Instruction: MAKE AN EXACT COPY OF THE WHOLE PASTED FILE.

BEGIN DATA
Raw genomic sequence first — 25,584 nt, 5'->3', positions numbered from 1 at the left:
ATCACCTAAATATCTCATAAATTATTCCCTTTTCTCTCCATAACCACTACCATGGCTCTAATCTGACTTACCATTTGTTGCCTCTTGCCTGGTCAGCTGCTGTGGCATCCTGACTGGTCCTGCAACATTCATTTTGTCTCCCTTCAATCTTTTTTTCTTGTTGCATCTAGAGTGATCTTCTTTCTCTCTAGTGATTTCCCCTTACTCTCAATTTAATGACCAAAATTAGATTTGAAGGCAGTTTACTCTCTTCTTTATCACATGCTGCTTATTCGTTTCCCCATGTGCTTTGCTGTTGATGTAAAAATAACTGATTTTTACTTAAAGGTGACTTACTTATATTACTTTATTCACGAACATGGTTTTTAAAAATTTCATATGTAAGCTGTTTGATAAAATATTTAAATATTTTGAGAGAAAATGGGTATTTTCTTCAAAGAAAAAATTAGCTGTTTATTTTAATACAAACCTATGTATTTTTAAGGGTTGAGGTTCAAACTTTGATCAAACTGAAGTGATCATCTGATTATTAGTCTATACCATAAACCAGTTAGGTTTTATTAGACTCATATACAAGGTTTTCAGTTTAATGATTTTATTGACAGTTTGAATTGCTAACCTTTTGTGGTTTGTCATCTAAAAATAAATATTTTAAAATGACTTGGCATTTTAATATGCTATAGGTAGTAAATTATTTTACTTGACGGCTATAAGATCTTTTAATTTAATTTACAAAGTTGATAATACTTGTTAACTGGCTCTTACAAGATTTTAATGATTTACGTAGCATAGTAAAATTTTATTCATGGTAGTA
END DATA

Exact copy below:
Raw genomic sequence first — 25,584 nt, 5'->3', positions numbered from 1 at the left:
ATCACCTAAATATCTCATAAATTATTCCCTTTTCTCTCCATAACCACTACCATGGCTCTAATCTGACTTACCATTTGTTGCCTCTTGCCTGGTCAGCTGCTGTGGCATCCTGACTGGTCCTGCAACATTCATTTTGTCTCCCTTCAATCTTTTTTTCTTGTTGCATCTAGAGTGATCTTCTTTCTCTCTAGTGATTTCCCCTTACTCTCAATTTAATGACCAAAATTAGATTTGAAGGCAGTTTACTCTCTTCTTTATCACATGCTGCTTATTCGTTTCCCCATGTGCTTTGCTGTTGATGTAAAAATAACTGATTTTTACTTAAAGGTGACTTACTTATATTACTTTATTCACGAACATGGTTTTTAAAAATTTCATATGTAAGCTGTTTGATAAAATATTTAAATATTTTGAGAGAAAATGGGTATTTTCTTCAAAGAAAAAATTAGCTGTTTATTTTAATACAAACCTATGTATTTTTAAGGGTTGAGGTTCAAACTTTGATCAAACTGAAGTGATCATCTGATTATTAGTCTATACCATAAACCAGTTAGGTTTTATTAGACTCATATACAAGGTTTTCAGTTTAATGATTTTATTGACAGTTTGAATTGCTAACCTTTTGTGGTTTGTCATCTAAAAATAAATATTTTAAAATGACTTGGCATTTTAATATGCTATAGGTAGTAAATTATTTTACTTGACGGCTATAAGATCTTTTAATTTAATTTACAAAGTTGATAATACTTGTTAACTGGCTCTTACAAGATTTTAATGATTTACGTAGCATAGTAAAATTTTATTCATGGTAGTA